by Lillian Csernica on November 22, 2013
Today I had to accept the fact that my son John may not outgrow all of his symptoms of autism. When he was first diagnosed, the neurologist was optimistic. Than was ten years ago.
John is having a really hard time in some of his high school classes. Some of the content is too abstract for him. The workload is intense, much more so than in middle school. His anxiety behaviors are more frequent and noticeable. His stress levels are high and we’ve had to increase his dosage of medication.
Today I had the annual meeting with one of John’s caseworkers. We discussed John’s difficulties at school. My husband and I had hoped John would be capable of graduating from high school with a diploma. That would limit the services available to him after graduation, but it would be proof of John’s intellect and capabilities. If John takes the other option and receives a certificate of completion, there’s a postgraduate program he can be in from age eighteen to twenty-two. (That’s the program Michael will enter next year.)
Our caseworker helped me understand that I had to consider the reality of John’s capabilities, and what kind of future would guarantee him the highest quality of life. What would be the point of pushing for a high school diploma if the stress of achieving it turned these four years into a nightmare of stress for all of us? Would it really be best for John to push for that diploma which might not really do him any good after graduation? The certificate of completion doesn’t have the same cachet, but it would mean four more years of support and services to help John mature into the independent living skills and community integration that will help him move on into adulthood.
I want the best for John. I want him to have all the opportunities and choices and hopes and dreams out there waiting for him. There’s a problem with these two statements. They begin with “I want.” This can’t be about the future that I want John to have, not if it means pushing him to struggle through classes that demand too much from him and attempt to wring from him results that are beyond his comprehension and therefore don’t do him any good anyway.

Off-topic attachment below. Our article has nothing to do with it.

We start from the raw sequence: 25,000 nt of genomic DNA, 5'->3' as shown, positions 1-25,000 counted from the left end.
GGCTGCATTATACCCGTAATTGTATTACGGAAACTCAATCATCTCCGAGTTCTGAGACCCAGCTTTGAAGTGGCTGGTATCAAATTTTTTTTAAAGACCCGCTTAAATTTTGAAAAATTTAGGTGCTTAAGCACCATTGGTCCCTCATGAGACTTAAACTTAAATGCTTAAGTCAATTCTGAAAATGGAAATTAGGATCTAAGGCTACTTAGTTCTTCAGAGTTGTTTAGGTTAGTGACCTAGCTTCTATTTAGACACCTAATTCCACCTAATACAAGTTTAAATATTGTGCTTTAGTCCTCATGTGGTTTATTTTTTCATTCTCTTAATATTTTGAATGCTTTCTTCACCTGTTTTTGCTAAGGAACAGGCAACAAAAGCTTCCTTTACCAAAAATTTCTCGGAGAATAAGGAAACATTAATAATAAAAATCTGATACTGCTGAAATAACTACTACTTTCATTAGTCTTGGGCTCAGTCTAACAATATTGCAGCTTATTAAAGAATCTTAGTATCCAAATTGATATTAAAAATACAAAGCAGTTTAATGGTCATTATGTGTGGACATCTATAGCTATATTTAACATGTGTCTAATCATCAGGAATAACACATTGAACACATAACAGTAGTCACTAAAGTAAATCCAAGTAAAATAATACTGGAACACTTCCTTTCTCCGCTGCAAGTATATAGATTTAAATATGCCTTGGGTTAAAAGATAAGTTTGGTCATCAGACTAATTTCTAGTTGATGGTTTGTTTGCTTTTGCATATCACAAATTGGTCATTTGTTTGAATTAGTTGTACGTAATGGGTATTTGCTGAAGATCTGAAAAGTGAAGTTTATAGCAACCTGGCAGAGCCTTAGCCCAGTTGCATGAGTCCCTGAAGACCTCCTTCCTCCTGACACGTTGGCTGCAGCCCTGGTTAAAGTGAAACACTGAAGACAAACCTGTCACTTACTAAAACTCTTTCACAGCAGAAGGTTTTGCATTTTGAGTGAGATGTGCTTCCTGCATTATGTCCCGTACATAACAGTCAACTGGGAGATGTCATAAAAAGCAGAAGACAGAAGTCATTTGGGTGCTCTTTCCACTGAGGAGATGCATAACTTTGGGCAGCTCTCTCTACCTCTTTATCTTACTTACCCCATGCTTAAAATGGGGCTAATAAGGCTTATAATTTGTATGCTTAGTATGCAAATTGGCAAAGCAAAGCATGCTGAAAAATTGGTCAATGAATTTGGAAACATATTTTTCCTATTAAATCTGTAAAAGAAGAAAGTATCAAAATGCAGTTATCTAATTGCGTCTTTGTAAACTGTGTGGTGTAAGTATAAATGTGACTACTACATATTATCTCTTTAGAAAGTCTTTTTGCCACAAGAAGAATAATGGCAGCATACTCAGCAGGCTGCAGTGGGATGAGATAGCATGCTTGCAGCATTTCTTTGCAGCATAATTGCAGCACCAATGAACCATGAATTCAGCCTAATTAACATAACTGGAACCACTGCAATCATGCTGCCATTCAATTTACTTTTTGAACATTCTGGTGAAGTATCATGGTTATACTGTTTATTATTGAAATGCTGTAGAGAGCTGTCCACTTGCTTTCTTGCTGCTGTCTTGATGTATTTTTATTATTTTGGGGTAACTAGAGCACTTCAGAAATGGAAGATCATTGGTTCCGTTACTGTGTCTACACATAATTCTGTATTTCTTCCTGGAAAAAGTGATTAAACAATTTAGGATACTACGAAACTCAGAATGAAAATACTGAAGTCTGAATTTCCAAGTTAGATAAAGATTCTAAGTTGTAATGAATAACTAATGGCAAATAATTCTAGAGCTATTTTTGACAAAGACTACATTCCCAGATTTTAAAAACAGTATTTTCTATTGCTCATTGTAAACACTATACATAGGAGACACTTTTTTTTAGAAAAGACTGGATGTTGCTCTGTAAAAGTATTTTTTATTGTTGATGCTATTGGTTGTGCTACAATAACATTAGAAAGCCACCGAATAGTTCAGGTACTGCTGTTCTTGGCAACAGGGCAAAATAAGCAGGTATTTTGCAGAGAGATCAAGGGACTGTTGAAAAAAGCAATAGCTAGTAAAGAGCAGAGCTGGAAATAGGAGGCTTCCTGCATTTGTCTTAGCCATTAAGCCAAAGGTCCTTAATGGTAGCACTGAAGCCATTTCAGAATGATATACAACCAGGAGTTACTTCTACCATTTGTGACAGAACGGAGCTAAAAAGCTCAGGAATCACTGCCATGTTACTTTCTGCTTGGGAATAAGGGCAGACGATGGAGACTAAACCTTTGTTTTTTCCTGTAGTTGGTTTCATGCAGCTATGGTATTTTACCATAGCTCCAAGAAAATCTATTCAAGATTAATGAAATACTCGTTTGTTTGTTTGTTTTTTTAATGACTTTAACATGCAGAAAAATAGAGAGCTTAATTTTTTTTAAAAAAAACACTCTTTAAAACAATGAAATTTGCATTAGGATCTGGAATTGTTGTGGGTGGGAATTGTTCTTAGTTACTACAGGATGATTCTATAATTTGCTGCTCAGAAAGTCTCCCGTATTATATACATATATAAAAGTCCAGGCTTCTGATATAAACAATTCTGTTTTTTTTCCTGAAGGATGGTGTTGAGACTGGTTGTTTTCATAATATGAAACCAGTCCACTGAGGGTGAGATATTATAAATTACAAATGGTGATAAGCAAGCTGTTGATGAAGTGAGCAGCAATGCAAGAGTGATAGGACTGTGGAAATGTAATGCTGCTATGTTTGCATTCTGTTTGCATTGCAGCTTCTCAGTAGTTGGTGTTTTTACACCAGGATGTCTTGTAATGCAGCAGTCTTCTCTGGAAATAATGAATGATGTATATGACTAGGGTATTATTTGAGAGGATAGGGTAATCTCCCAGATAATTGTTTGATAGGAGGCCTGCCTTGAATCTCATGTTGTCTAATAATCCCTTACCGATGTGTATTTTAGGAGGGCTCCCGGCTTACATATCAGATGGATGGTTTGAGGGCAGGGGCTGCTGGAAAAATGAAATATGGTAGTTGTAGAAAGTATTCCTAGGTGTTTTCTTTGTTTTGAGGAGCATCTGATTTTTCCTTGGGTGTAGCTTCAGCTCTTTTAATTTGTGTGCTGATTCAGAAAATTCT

I had to live through this once already when I finally gave up any hope of Michael learning how to walk. I had to live through it again when John was diagnosed. This is how life is for the parents of special needs children. This is why we celebrate every victory, every bit of progress, every triumph no matter how large or how small. Doing that is part of what helps us live through the crushed hopes.
I love John and I hope we can find the right way for him to discover what’s best for him. I hope John can learn how to build a future that brings him all the joy and satisfaction of a life well-lived.
Tomorrow is John’s fifteenth birthday. He wants to go to the Monterey Bay Aquarium, so that’s where we’re going. Then we’ll go pick out his birthday cake and come home to the party and the presents and all the other surprises that await. We will celebrate this handsome, smart, talented young man who has so many discoveries ahead.